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Oat is now available on the Google Play Store.

Download Oat today to start growing the seeds of mindfulness into your notification habits.

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Master your notifications

Are you feeling overwhelmed by the constant buzz of your phone? Oat helps you build a mindful practice with your notifications by having you check-in with your breath before engaging.

Lean in

A common practice with notifications is to highly manage them in a way to prohibit certain types of notifications from reaching our attention. This can sometimes make us remove ourselves from the conversation. Oat takes a different approach to manage notifications and instead changes the relationship with notifications. Instead of disengaging, the practice helps you engage after you have grounded yourself.


Oat acts as an interstitial between you and your notifications. It is easy to see when Oat is running in Mindful Mode. This means Oat will take your notifications and put them in the Oat app, which will be accessible after the breathing exercise.

Mindful Mode is toggled on and off easily. Turn it on when you feel you want to be more aware, and turn it off whenever you want.

Meaningful Friction

Meaningful friction is to put friction in between tasks that will have a meaningful change to behavior. Technology has been optimized and streamlined in modern life. Our bodies have not been optimized, and sometimes that can cause sadness, frustration, and sometimes even anger. The friction Oat adds attempts to put friction in between the time that your phone gets a notification and the reaction to that notification.

The friction that Oat added is simply breathing. We slow you down for two breathes to let users know to focus on their breath. Focusing on the breath allows you to think about how you feel. Your breath changes quite a bit with the different moods you can have. The pace of the breath, and how smooth it is can be huge indicators on your mood. Oat hopes to give you a sliver of insight into that mood by putting you into a very small breathing exercise.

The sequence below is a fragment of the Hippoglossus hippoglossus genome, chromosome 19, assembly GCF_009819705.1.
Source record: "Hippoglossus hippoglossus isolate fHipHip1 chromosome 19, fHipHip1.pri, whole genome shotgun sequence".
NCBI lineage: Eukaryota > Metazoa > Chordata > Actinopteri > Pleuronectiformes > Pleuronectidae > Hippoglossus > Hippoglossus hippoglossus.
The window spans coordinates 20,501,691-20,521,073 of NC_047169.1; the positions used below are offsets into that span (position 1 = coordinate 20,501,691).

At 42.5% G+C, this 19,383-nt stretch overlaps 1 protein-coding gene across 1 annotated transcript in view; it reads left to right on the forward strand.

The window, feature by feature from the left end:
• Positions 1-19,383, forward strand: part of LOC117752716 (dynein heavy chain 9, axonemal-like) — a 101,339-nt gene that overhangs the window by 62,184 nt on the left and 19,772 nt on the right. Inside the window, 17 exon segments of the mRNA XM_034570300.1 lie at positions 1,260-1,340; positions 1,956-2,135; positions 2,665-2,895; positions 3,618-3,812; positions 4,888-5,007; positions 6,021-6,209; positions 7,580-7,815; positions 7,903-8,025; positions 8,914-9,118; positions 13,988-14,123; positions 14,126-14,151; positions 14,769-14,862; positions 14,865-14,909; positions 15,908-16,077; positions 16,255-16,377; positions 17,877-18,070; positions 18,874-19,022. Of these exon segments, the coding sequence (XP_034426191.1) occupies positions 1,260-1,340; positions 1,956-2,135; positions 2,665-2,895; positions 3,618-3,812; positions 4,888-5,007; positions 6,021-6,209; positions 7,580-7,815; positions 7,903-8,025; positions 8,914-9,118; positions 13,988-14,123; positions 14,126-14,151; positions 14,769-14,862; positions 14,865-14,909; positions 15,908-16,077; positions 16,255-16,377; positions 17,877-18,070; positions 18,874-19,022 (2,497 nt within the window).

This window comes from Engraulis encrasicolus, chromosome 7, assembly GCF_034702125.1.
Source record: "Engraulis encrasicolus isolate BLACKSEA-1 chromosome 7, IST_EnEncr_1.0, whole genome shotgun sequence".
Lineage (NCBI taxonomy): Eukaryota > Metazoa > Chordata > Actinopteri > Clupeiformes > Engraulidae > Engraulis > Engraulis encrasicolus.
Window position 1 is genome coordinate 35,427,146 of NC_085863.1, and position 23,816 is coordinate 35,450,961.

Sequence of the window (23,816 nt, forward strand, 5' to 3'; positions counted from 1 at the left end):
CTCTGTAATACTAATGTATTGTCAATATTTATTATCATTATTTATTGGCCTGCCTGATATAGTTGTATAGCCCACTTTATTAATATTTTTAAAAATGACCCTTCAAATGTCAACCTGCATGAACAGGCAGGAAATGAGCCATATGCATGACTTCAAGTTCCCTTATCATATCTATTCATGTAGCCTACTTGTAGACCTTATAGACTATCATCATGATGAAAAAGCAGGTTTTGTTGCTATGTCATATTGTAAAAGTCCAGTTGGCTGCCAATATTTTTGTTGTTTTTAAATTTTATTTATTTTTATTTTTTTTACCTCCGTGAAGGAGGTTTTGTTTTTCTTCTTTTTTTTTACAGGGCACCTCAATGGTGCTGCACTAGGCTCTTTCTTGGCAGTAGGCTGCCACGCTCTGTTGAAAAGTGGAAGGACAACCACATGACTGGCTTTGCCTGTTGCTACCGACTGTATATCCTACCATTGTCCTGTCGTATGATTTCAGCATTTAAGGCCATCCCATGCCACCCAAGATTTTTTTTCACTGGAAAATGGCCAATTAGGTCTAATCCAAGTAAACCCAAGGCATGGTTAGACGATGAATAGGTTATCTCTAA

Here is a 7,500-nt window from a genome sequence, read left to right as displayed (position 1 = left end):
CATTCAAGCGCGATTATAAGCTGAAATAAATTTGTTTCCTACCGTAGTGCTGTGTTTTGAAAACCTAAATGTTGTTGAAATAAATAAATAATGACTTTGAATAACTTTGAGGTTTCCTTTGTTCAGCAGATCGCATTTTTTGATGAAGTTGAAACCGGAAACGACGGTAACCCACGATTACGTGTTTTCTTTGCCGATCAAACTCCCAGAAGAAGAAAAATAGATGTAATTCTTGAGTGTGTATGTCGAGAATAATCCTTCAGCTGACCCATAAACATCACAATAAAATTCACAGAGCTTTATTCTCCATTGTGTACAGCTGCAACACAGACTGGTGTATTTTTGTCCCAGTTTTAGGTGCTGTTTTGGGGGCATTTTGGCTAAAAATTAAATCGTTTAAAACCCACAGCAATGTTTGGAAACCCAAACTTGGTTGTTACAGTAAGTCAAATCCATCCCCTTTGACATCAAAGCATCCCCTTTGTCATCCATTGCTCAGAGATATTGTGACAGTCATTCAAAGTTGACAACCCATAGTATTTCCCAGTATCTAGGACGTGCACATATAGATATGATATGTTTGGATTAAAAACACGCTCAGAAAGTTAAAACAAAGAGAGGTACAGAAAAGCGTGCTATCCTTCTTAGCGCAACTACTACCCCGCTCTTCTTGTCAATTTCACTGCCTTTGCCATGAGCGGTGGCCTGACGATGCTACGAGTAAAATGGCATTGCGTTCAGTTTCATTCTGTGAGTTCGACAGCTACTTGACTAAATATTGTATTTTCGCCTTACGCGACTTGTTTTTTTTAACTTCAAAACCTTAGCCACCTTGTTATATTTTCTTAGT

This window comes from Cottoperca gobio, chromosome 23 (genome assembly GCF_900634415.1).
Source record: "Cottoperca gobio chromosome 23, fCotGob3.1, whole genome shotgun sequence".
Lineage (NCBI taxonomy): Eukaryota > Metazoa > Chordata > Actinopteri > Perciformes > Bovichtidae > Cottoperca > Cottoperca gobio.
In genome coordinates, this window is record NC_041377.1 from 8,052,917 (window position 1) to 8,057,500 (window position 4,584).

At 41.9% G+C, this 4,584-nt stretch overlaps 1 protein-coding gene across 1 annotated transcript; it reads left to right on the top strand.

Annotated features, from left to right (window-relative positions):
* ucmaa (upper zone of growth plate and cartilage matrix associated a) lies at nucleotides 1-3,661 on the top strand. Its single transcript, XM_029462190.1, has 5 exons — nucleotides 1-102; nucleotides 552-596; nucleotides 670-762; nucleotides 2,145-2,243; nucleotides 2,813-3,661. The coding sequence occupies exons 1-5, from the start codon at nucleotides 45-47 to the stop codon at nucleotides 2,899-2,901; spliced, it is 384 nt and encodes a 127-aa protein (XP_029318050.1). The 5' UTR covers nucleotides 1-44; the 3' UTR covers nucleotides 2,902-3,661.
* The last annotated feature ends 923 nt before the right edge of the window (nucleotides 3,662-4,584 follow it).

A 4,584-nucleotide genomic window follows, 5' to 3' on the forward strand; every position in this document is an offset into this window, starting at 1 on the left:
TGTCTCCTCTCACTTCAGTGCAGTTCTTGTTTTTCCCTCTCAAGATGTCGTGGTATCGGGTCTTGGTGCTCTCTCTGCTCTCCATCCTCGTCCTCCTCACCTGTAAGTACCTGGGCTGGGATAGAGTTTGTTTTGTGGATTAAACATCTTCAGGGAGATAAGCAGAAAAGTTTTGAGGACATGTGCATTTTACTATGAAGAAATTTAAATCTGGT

What humans are saying.

Kanel Suos

Our phones barrage us constantly throughout the day with notifications of varying importance; so we're always on alert and anticipating that next post, or message, or email, or stock update. Just basically craving pieces of the future; but Oat at its core and its best delays all that - it simply forces me to do what we can do instinctually and freely...just breathe and be present.

Kanel Suos | Solutions Architect at Andela

Just Breathe

Oat is only on Android

Oat is only available on Android for now since the API's we use to be able to listen to your incoming notifications and IOS does not have an equivelent API. We are looking at clever way to make Oat work on IOS. Have some ideas reach out to us at jacob@getmujo.com.

Oats origins

Telephone meditation

Thích Nhất Hạnh, a Buddhist monk and peace activist, has a practice around the telephone. At Plum Village they practice mindfulness when the telephone rings by using it a bell that reminds them to get in back in touch with their true home, the breathe. This turns something that could be perceived as common sound into a pleasant experience. Instead of being annoyed when the phone rings everyone in Plum Village now people enjoy it when the phone rings. "Listen, listen, this wonderful sound brings me back to my true home." they will say. This is what they call the telephone meditation.

Oat takes a similar practice with notifications but also gives you more of a push to get in touch with your breath. Not only does Oat attempt to declutter your notifications, but it also wants you to have a pleasant experience when checking your notifications. To be present when checking your notifications. To not get frustrated by some unpleasant notifications.

Mindfulness in daily life

Mindfulness is the act of being present in your daily life. To follow your footsteps while walking. Taking in the sounds. Following your breath. There have been studies showing that mindfulness helps with managing stress. Oat integrates mindfulness into the practice of checking notification.

Transition out of automatic behaviors

Oat leverages breathing to take you from a automatic behavior to a controlled behavior. Oat detects the times that these behavior exhibit themselves in bad ways and try to get you to focus on your breath.